This study examined the effects of a mid life (11 months of age) dietary switch from 30% DR to AL (DR-AL) feeding or from AL feeding to 30% DR (AL-DR) on a range of metabolic parameters and compared these to animals maintained exclusively on AL feeding or 30% DR from early life (3 months of age). In particular we were interested in whether the experience of early-life DR could confer metabolic benefits in mice subsequently switched back to an AL diet, that is, does a metabolic memory exist? Currently, there is very little experimental evidence to suggest that mice retain a metabolic memory to previous DR exposure. A dietary shift from AL-DR in adult flies [25, 26], rats  and mice  resulted in animals rapidly adopting the decreased mortality risk of long-term DR animals. The converse shift in flies [25, 26] and rats  has also been shown to increase the mortality risk to that of AL animals. In addition, the shift from DR-AL rapidly reverses the majority of the transcriptional changes induced by long-term DR [17, 18]. In contrast to the studies above [25–27], a dietary shift from DR-AL in rats demonstrated a benefit to early-life DR on lifespan , that is, the DR-AL rats lived significantly longer than animals maintained on AL feeding throughout their life. Similar evidence of a metabolic memory to previous DR exposure was also reported in a second rat study . Interestingly, this study showed that those animals switched from DR-AL (or AL-DR) at either 6 months or 12 months only retained the survival trajectory of the initial feeding regime when they were additionally dietary supplemented with α-lipoic acid .
In terms of BM, perhaps surprisingly the mice in the current study shifted from DR and back to AL feeding (DR-AL) remained lighter that AL mice at 1 month and 6 months post switch, only reaching a similar BM to AL mice 10 months after the dietary switch. In addition, those animals switched to DR in mid life (AL-DR), were still heavier than the early-life DR group following 1 month post switch, although by the 6-month timepoint their BM was indistinguishable from the DR group. While it has been reported that a shift back to AL feeding from acute DR (≤ 100 day duration) can increase BM back to AL levels within 50 days in MF1 mice , we observed a far slower response in agreement with studies in rats  and in other strains of mice . While the shift from DR-AL feeding induces hyperphagia, this response is suggested as being highly transient (1 to 5 days), after which food intake (FI) levels (and BM) return to AL levels [30, 31]. However, in rats the mass-adjusted FI of animals switched from DR-AL was elevated until the switch animals reached the similar BM of AL rats, around 18 months post switch . In our study, food intake in the DR-AL group was significantly greater at the 1-month and 6-month timepoints relative to AL mice. This hyperphagic response was not observed in the DR-AL group at the final timepoint, at a time when no BM differences were observed between the DR-AL and AL mice. Our data, as does the rat data , suggests that hyperphagia following DR is maintained until BM reaches the levels of AL animals. A similar prolonged hyperphagic response was also reported in male C57BL/6 mice following a dietary shift from DR-AL, although interestingly this was not observed in female mice . Significant differences in body composition (percentage lean and fat mass) were observed between groups throughout the timecourse of this experiment. At the 1-month timepoint, percentage lean mass was lowest, but percentage fat mass highest, in the AL-DR mice. This suggests that this group preferentially maintained their fat mass relative to lean mass following the mid-life switch to DR. The reasons for this are unclear, although may be a temporal stress response to an unpredictable food resource, as previously suggested . Interestingly, this response after 1 month of 30% DR may be age specific, as 3 weeks of 30% DR had no effect on either lean or fat mass in young (15 week old) male C57BL/6 (and DBA/2) mice , although it should be noted that this paper used a different method to control for BM differences between groups than used in the current manuscript. It was only after 10 months post switch that the DR-AL and AL-DR groups mirrored the body composition profiles of the early-life AL and DR groups, respectively.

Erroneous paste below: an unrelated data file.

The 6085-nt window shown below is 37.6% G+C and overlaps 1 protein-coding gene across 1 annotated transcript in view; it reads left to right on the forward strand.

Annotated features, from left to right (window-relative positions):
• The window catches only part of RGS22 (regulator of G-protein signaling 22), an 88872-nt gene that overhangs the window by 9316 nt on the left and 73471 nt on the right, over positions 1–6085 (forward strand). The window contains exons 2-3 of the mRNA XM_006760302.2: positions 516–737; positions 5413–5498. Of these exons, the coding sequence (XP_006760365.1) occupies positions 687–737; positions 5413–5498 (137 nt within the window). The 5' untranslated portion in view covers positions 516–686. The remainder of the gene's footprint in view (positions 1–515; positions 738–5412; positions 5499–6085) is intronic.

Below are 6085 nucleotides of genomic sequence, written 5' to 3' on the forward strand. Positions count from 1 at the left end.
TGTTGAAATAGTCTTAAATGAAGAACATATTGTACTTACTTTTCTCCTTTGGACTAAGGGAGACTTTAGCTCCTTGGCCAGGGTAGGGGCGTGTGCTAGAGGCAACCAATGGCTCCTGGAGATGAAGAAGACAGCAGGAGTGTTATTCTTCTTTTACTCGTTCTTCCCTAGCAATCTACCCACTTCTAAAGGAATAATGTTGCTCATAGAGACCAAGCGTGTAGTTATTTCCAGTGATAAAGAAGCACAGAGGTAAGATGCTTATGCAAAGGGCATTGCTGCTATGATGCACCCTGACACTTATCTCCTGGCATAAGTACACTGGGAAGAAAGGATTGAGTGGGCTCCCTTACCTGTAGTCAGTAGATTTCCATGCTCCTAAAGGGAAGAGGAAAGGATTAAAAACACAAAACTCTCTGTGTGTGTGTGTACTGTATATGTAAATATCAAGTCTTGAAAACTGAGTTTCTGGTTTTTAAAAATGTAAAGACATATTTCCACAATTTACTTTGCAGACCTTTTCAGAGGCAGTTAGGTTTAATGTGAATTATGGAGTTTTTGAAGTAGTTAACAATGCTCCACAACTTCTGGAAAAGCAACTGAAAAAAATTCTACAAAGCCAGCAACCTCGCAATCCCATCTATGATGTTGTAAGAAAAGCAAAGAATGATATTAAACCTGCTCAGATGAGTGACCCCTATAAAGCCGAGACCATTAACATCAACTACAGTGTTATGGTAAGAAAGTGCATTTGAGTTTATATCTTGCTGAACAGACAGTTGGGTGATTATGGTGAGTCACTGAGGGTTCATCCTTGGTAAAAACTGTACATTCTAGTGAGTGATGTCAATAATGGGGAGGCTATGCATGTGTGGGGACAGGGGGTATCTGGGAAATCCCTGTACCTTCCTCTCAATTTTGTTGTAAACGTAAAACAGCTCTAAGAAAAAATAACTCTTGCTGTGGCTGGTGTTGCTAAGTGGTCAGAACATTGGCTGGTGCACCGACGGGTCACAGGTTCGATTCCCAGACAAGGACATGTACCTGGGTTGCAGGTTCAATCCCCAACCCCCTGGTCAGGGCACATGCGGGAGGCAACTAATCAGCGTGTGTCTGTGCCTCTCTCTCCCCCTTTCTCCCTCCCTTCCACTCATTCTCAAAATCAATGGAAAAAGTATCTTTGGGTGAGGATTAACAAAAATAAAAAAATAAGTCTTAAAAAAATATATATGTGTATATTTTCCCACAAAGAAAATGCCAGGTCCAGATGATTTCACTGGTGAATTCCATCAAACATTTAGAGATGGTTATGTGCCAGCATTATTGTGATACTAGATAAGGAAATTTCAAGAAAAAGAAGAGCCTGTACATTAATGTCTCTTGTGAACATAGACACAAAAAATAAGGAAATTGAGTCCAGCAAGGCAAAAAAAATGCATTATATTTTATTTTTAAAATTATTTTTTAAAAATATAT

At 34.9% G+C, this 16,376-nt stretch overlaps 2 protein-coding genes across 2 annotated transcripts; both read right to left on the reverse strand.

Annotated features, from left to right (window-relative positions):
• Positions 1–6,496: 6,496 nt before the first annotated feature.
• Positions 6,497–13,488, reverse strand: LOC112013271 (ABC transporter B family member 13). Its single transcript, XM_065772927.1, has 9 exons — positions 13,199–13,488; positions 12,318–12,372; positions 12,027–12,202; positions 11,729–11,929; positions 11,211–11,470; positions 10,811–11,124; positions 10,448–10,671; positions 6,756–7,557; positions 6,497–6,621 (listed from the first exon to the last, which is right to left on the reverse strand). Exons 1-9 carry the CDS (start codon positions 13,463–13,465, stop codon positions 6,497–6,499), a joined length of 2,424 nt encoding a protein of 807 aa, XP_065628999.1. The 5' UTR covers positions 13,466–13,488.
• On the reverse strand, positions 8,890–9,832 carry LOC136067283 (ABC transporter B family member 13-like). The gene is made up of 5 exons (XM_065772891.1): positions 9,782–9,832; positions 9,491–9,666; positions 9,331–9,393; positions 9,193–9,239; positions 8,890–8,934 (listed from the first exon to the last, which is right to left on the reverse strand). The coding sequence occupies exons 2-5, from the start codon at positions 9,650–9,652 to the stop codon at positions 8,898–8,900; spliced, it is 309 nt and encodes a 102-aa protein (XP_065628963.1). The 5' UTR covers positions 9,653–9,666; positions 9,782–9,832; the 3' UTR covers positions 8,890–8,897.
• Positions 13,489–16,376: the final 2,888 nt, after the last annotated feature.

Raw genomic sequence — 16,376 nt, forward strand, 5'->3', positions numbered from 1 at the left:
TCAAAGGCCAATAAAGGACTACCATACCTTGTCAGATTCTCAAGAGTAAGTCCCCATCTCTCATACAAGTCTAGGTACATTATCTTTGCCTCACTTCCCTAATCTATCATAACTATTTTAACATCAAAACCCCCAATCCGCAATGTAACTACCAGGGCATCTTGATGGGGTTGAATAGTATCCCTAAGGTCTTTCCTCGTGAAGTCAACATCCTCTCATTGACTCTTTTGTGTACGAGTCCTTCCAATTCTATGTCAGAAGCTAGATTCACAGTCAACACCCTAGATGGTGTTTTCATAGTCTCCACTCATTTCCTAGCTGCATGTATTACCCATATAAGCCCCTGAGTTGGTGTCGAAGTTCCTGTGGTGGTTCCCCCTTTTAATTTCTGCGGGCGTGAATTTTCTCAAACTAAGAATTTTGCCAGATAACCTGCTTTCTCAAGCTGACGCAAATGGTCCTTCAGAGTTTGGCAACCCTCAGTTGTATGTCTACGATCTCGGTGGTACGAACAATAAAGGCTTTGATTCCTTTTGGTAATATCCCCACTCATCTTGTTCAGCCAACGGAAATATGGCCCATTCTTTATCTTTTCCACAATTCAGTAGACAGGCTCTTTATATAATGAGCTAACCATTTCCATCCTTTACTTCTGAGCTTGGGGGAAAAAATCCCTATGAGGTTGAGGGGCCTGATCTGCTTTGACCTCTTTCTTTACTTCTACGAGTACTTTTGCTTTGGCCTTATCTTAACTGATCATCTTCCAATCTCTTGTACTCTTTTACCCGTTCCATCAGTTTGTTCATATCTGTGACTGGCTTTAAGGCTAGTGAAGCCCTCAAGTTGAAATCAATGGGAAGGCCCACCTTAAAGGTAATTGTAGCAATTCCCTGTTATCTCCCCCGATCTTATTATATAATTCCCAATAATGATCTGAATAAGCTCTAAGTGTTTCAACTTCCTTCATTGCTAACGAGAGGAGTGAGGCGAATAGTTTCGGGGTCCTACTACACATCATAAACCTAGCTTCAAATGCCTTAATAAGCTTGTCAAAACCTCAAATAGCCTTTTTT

In agreement with previous studies examining short-term DR in young mice [10–12], and in contrast to the body mass and body composition effects observed, mice switched from AL-DR rapidly adopted the improved glucose tolerance of the DR group. This similarity in glucose tolerance to mice exposed to DR from early life, and significant improvement relative to the AL mice, was maintained at both 6 months and 10 months post switch. These data indicate that DR, even when initiated in mid life, can induce significant, and rapid, benefits to the glycemic profile of mice, and support previous data in both rodents  and humans [13, 14, 34]. In mice switched from DR-AL, glucose tolerance was not statistically different to AL mice at 1 month post switch. However, by 6 months and 10 months post switch this group had a significantly enhanced glucose tolerance relative to the AL mice, despite having very similar body mass, body composition and fasting insulin levels to AL mice at the 10-month timepoint. These data suggest that male C57BL/6 mice retain a glycemic memory to previous DR feeding that maintains a long-term benefit to glucose tolerance that is independent of body composition and fasting insulin levels. In support, Cameron et al. also reported that male C57BL/6 mice switched from AL to DR (12 months of age) and then back to AL (17 months of age) had improved glucose tolerance relative to lifelong AL mice 5 months after switching back to AL feeding. The effect of dietary switching on fasting insulin levels and insulin sensitivity were less clear in our study, although the AL-DR had significantly lower fasting insulin levels and increased insulin sensitivity relative to both the DR-AL and AL mice 10 months post switch. Improved glucose tolerance following late-life initiation in DR has previously been reported in rats , although significant differences in serum insulin levels were only seen following glucose challenge . Fasting IGF-1 levels, which we have previously shown respond rapidly to early-life DR in mice , were also decreased significantly following mid-life DR, with the AL-DR group having lower IGF-1 levels compared to all other groups. This suggests that dietary switches to DR both in early life  and in mid life can elicit similar rapid changes in IGF-1 levels in mice, and that IGF-1 appears more responsive than insulin to DR . After 10 months post switch, while fasting insulin and IGF-1 levels were reduced and insulin sensitivity increased in the AL-DR group relative to AL mice, only IGF-1 levels were reduced in the DR-AL group compared to the AL group. The exact reasons for this uncoupling in the response of insulin and IGF-1 to mid-life dietary shifts back to AL feeding are currently unclear. We suggest that the precise role of insulin and IGF-1 signaling following mid-life dietary switches now requires further investigation, as late-onset DR in rats improved glucose tolerance without having any impact on insulin signaling within skeletal muscle . In addition, while many studies have examined the transcriptional response to DR in many tissues (see for example [15, 16, 18, 35, 36]), information on exactly how DR impacts on pancreatic and β-cell function is currently lacking. We suggest that with our data demonstrating clear evidence of a glycemic memory to previous DR exposure in mice, it is now critical to examine the molecular responses in the pancreas to DR and to mid-life dietary switches.